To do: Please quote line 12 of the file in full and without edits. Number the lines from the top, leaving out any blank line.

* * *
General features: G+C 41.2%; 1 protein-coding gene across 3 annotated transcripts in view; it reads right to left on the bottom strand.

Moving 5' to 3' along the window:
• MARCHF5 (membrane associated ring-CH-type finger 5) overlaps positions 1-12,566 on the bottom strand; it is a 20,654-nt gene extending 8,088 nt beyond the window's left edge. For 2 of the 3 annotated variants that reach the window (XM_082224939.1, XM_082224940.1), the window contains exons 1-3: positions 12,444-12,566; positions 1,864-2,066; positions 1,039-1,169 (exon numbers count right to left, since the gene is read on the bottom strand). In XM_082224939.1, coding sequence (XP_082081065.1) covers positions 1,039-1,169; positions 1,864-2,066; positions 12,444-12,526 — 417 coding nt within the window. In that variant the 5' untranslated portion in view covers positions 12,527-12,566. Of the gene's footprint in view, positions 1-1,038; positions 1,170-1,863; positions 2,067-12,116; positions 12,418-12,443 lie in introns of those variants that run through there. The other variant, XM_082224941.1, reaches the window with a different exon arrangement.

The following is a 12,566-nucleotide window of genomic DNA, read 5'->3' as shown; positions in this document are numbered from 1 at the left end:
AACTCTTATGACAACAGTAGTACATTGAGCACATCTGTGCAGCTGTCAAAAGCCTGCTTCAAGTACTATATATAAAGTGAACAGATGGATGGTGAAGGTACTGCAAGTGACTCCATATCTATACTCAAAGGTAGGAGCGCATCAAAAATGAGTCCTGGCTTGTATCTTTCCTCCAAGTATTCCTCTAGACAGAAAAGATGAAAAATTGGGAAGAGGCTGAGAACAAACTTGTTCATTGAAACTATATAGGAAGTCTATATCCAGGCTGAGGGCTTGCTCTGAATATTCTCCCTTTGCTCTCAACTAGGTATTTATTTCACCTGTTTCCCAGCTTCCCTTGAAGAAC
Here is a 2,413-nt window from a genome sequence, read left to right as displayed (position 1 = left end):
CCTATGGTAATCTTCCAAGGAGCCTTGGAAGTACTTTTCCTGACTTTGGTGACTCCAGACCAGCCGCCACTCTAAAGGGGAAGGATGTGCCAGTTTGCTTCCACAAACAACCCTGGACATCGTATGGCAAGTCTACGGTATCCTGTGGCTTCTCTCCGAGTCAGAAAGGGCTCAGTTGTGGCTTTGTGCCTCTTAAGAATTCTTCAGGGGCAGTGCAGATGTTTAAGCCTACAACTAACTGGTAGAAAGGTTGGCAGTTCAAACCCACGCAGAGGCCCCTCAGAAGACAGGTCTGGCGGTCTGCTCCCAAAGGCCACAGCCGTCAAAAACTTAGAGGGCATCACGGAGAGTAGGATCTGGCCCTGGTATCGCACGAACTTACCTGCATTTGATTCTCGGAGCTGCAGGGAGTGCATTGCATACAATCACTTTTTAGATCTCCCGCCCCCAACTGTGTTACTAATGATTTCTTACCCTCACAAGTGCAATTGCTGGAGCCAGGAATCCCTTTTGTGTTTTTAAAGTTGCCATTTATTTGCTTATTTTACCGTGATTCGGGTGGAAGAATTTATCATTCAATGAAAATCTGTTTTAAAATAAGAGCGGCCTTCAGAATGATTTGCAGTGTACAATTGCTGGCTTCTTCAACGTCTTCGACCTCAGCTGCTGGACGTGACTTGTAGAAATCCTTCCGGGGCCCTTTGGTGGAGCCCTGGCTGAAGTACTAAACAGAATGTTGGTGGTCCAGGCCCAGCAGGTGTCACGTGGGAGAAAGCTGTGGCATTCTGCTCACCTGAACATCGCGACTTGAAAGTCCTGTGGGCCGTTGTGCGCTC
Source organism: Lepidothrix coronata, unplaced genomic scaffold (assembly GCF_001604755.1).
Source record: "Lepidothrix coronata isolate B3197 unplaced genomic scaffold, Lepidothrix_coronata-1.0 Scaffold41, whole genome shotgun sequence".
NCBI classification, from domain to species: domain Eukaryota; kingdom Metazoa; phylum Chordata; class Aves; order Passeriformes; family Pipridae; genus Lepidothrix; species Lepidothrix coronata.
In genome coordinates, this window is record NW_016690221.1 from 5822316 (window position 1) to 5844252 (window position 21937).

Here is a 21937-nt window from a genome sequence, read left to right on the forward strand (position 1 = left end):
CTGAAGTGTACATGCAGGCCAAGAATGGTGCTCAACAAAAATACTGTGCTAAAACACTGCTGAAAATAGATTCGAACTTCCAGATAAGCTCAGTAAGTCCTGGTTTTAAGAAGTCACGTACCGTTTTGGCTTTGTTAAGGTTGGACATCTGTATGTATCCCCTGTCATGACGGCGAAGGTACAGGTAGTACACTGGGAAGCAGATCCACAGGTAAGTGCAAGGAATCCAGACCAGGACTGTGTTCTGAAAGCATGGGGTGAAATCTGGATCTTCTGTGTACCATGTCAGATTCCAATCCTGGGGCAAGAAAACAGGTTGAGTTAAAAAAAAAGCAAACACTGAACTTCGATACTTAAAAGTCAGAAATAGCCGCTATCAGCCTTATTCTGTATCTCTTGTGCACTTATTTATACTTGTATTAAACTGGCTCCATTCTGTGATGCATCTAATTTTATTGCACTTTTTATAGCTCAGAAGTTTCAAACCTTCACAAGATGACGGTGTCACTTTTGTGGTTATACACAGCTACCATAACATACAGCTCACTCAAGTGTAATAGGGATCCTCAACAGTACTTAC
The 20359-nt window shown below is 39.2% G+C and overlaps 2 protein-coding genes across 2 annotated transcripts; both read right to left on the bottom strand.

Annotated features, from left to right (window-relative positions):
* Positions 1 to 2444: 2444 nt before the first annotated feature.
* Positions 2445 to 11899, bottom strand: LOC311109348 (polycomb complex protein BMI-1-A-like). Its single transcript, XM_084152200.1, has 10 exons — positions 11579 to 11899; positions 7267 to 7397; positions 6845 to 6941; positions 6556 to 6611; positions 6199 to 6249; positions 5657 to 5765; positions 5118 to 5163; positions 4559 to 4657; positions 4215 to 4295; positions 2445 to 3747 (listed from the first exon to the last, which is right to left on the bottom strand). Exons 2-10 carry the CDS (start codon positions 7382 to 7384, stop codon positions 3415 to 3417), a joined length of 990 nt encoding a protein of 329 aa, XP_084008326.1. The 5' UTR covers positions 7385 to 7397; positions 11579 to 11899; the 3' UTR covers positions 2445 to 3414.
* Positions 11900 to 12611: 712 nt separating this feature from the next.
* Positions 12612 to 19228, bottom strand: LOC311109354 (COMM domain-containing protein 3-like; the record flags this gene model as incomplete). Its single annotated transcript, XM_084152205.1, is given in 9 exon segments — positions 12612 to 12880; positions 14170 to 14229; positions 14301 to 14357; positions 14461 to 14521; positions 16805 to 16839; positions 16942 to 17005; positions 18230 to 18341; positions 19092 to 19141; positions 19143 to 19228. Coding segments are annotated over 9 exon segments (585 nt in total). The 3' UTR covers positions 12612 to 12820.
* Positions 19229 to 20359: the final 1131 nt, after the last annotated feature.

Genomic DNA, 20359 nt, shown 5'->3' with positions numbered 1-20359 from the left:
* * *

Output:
Here is a 21937-nt window from a genome sequence, read left to right on the forward strand (position 1 = left end):